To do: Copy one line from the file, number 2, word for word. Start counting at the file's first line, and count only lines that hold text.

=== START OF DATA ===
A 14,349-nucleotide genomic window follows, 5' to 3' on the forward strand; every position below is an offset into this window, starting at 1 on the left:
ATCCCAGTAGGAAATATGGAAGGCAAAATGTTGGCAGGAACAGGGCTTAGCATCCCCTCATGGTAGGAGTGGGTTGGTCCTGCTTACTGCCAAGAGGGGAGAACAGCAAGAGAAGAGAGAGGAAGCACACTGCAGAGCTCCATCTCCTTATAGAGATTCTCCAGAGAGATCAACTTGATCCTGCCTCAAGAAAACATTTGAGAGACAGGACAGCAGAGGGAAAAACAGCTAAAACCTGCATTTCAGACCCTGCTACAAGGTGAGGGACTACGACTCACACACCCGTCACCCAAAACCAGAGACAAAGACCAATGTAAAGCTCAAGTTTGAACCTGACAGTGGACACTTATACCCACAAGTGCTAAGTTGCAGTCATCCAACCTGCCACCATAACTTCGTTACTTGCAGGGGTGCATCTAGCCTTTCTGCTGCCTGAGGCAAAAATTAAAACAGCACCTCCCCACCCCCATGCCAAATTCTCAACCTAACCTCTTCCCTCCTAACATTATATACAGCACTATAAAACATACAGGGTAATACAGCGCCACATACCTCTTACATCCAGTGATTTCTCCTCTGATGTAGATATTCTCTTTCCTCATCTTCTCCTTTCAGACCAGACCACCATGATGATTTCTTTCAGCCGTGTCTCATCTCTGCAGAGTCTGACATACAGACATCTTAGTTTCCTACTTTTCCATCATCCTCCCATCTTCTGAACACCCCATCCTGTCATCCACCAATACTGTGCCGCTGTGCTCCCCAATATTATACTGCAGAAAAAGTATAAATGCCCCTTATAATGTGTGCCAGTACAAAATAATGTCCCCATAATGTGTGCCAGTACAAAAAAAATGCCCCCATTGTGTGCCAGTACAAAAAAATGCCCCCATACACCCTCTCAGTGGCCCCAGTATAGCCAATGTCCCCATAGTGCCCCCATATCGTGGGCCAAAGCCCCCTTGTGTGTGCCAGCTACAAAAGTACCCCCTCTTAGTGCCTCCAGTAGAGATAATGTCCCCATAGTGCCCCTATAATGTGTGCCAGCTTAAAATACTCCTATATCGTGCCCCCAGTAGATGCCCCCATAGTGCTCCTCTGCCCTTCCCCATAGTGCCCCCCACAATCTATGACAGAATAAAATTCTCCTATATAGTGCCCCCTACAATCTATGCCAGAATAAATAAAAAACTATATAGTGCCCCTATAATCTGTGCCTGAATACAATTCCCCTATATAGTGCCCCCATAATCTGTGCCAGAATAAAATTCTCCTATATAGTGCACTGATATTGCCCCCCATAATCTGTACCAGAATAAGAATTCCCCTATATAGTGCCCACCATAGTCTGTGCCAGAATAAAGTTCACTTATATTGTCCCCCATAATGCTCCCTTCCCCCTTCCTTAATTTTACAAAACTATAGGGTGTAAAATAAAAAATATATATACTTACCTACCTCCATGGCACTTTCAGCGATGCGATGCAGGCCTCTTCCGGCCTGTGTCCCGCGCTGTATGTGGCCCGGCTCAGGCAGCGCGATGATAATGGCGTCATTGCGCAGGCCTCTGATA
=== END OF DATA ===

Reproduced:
ATCCCAGTAGGAAATATGGAAGGCAAAATGTTGGCAGGAACAGGGCTTAGCATCCCCTCATGGTAGGAGTGGGTTGGTCCTGCTTACTGCCAAGAGGGGAGAACAGCAAGAGAAGAGAGAGGAAGCACACTGCAGAGCTCCATCTCCTTATAGAGATTCTCCAGAGAGATCAACTTGATCCTGCCTCAAGAAAACATTTGAGAGACAGGACAGCAGAGGGAAAAACAGCTAAAACCTGCATTTCAGACCCTGCTACAAGGTGAGGGACTACGACTCACACACCCGTCACCCAAAACCAGAGACAAAGACCAATGTAAAGCTCAAGTTTGAACCTGACAGTGGACACTTATACCCACAAGTGCTAAGTTGCAGTCATCCAACCTGCCACCATAACTTCGTTACTTGCAGGGGTGCATCTAGCCTTTCTGCTGCCTGAGGCAAAAATTAAAACAGCACCTCCCCACCCCCATGCCAAATTCTCAACCTAACCTCTTCCCTCCTAACATTATATACAGCACTATAAAACATACAGGGTAATACAGCGCCACATACCTCTTACATCCAGTGATTTCTCCTCTGATGTAGATATTCTCTTTCCTCATCTTCTCCTTTCAGACCAGACCACCATGATGATTTCTTTCAGCCGTGTCTCATCTCTGCAGAGTCTGACATACAGACATCTTAGTTTCCTACTTTTCCATCATCCTCCCATCTTCTGAACACCCCATCCTGTCATCCACCAATACTGTGCCGCTGTGCTCCCCAATATTATACTGCAGAAAAAGTATAAATGCCCCTTATAATGTGTGCCAGTACAAAATAATGTCCCCATAATGTGTGCCAGTACAAAAAAAATGCCCCCATTGTGTGCCAGTACAAAAAAATGCCCCCATACACCCTCTCAGTGGCCCCAGTATAGCCAATGTCCCCATAGTGCCCCCATATCGTGGGCCAAAGCCCCCTTGTGTGTGCCAGCTACAAAAGTACCCCCTCTTAGTGCCTCCAGTAGAGATAATGTCCCCATAGTGCCCCTATAATGTGTGCCAGCTTAAAATACTCCTATATCGTGCCCCCAGTAGATGCCCCCATAGTGCTCCTCTGCCCTTCCCCATAGTGCCCCCCACAATCTATGACAGAATAAAATTCTCCTATATAGTGCCCCCTACAATCTATGCCAGAATAAATAAAAAACTATATAGTGCCCCTATAATCTGTGCCTGAATACAATTCCCCTATATAGTGCCCCCATAATCTGTGCCAGAATAAAATTCTCCTATATAGTGCACTGATATTGCCCCCCATAATCTGTACCAGAATAAGAATTCCCCTATATAGTGCCCACCATAGTCTGTGCCAGAATAAAGTTCACTTATATTGTCCCCCATAATGCTCCCTTCCCCCTTCCTTAATTTTACAAAACTATAGGGTGTAAAATAAAAAATATATATACTTACCTACCTCCATGGCACTTTCAGCGATGCGATGCAGGCCTCTTCCGGCCTGTGTCCCGCGCTGTATGTGGCCCGGCTCAGGCAGCGCGATGATAATGGCGTCATTGCGCAGGCCTCTGATA